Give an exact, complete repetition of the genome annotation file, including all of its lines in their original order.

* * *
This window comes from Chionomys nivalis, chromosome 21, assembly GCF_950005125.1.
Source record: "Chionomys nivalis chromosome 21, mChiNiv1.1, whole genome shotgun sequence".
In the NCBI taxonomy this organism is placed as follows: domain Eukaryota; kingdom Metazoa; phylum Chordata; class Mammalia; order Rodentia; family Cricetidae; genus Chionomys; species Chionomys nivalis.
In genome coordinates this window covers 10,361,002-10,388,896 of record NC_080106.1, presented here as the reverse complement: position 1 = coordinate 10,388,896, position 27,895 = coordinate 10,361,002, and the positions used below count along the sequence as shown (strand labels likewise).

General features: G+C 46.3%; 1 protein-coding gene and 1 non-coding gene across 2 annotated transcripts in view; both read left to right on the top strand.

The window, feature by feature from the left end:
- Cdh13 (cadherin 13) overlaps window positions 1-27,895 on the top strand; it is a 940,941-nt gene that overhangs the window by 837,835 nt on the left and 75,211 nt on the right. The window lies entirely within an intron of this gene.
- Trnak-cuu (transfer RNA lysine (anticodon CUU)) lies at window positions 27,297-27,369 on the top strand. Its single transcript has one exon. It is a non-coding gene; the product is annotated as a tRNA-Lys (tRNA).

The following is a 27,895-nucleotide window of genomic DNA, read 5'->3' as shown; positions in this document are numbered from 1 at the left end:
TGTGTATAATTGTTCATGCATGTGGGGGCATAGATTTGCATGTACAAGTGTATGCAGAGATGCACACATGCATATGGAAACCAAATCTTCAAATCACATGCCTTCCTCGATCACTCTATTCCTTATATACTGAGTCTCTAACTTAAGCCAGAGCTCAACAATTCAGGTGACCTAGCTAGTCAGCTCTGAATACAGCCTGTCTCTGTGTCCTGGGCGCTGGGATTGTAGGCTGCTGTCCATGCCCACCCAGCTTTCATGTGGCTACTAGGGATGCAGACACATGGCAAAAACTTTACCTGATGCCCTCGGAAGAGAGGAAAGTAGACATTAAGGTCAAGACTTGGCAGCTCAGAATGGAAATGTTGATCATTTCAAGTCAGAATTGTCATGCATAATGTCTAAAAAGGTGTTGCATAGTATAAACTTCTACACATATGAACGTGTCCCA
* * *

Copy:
This window comes from Chionomys nivalis, chromosome 21, assembly GCF_950005125.1.
Source record: "Chionomys nivalis chromosome 21, mChiNiv1.1, whole genome shotgun sequence".
In the NCBI taxonomy this organism is placed as follows: domain Eukaryota; kingdom Metazoa; phylum Chordata; class Mammalia; order Rodentia; family Cricetidae; genus Chionomys; species Chionomys nivalis.
In genome coordinates this window covers 10,361,002-10,388,896 of record NC_080106.1, presented here as the reverse complement: position 1 = coordinate 10,388,896, position 27,895 = coordinate 10,361,002, and the positions used below count along the sequence as shown (strand labels likewise).

General features: G+C 46.3%; 1 protein-coding gene and 1 non-coding gene across 2 annotated transcripts in view; both read left to right on the top strand.

The window, feature by feature from the left end:
- Cdh13 (cadherin 13) overlaps window positions 1-27,895 on the top strand; it is a 940,941-nt gene that overhangs the window by 837,835 nt on the left and 75,211 nt on the right. The window lies entirely within an intron of this gene.
- Trnak-cuu (transfer RNA lysine (anticodon CUU)) lies at window positions 27,297-27,369 on the top strand. Its single transcript has one exon. It is a non-coding gene; the product is annotated as a tRNA-Lys (tRNA).

The following is a 27,895-nucleotide window of genomic DNA, read 5'->3' as shown; positions in this document are numbered from 1 at the left end:
TGTGTATAATTGTTCATGCATGTGGGGGCATAGATTTGCATGTACAAGTGTATGCAGAGATGCACACATGCATATGGAAACCAAATCTTCAAATCACATGCCTTCCTCGATCACTCTATTCCTTATATACTGAGTCTCTAACTTAAGCCAGAGCTCAACAATTCAGGTGACCTAGCTAGTCAGCTCTGAATACAGCCTGTCTCTGTGTCCTGGGCGCTGGGATTGTAGGCTGCTGTCCATGCCCACCCAGCTTTCATGTGGCTACTAGGGATGCAGACACATGGCAAAAACTTTACCTGATGCCCTCGGAAGAGAGGAAAGTAGACATTAAGGTCAAGACTTGGCAGCTCAGAATGGAAATGTTGATCATTTCAAGTCAGAATTGTCATGCATAATGTCTAAAAAGGTGTTGCATAGTATAAACTTCTACACATATGAACGTGTCCCA